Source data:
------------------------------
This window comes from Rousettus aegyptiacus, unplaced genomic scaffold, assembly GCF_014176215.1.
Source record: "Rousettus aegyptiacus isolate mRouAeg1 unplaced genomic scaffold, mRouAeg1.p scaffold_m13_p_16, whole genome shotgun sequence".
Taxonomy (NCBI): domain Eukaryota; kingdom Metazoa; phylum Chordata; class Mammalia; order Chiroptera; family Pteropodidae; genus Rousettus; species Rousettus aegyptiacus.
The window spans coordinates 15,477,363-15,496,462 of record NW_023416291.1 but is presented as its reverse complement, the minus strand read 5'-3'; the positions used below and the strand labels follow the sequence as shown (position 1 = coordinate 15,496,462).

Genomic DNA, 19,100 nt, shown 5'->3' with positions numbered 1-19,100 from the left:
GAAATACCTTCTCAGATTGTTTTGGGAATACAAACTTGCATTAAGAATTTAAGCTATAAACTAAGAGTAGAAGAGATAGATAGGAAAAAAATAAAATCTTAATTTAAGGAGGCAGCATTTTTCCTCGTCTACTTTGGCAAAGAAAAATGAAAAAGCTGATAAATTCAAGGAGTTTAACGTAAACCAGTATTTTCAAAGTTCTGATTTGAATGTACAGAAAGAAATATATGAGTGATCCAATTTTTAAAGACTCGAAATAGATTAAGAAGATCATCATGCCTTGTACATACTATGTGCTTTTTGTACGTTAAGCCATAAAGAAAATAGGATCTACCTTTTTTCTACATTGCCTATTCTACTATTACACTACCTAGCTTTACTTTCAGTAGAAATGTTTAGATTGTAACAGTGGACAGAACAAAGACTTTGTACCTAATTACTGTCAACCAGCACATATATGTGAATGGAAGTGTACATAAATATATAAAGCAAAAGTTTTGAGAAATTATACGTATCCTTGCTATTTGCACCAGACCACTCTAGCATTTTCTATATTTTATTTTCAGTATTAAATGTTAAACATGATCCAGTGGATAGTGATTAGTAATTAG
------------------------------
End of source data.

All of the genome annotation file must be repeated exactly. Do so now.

This window comes from Rousettus aegyptiacus, unplaced genomic scaffold, assembly GCF_014176215.1.
Source record: "Rousettus aegyptiacus isolate mRouAeg1 unplaced genomic scaffold, mRouAeg1.p scaffold_m13_p_16, whole genome shotgun sequence".
Taxonomy (NCBI): domain Eukaryota; kingdom Metazoa; phylum Chordata; class Mammalia; order Chiroptera; family Pteropodidae; genus Rousettus; species Rousettus aegyptiacus.
The window spans coordinates 15,477,363-15,496,462 of record NW_023416291.1 but is presented as its reverse complement, the minus strand read 5'-3'; the positions used below and the strand labels follow the sequence as shown (position 1 = coordinate 15,496,462).

Genomic DNA, 19,100 nt, shown 5'->3' with positions numbered 1-19,100 from the left:
GAAATACCTTCTCAGATTGTTTTGGGAATACAAACTTGCATTAAGAATTTAAGCTATAAACTAAGAGTAGAAGAGATAGATAGGAAAAAAATAAAATCTTAATTTAAGGAGGCAGCATTTTTCCTCGTCTACTTTGGCAAAGAAAAATGAAAAAGCTGATAAATTCAAGGAGTTTAACGTAAACCAGTATTTTCAAAGTTCTGATTTGAATGTACAGAAAGAAATATATGAGTGATCCAATTTTTAAAGACTCGAAATAGATTAAGAAGATCATCATGCCTTGTACATACTATGTGCTTTTTGTACGTTAAGCCATAAAGAAAATAGGATCTACCTTTTTTCTACATTGCCTATTCTACTATTACACTACCTAGCTTTACTTTCAGTAGAAATGTTTAGATTGTAACAGTGGACAGAACAAAGACTTTGTACCTAATTACTGTCAACCAGCACATATATGTGAATGGAAGTGTACATAAATATATAAAGCAAAAGTTTTGAGAAATTATACGTATCCTTGCTATTTGCACCAGACCACTCTAGCATTTTCTATATTTTATTTTCAGTATTAAATGTTAAACATGATCCAGTGGATAGTGATTAGTAATTAG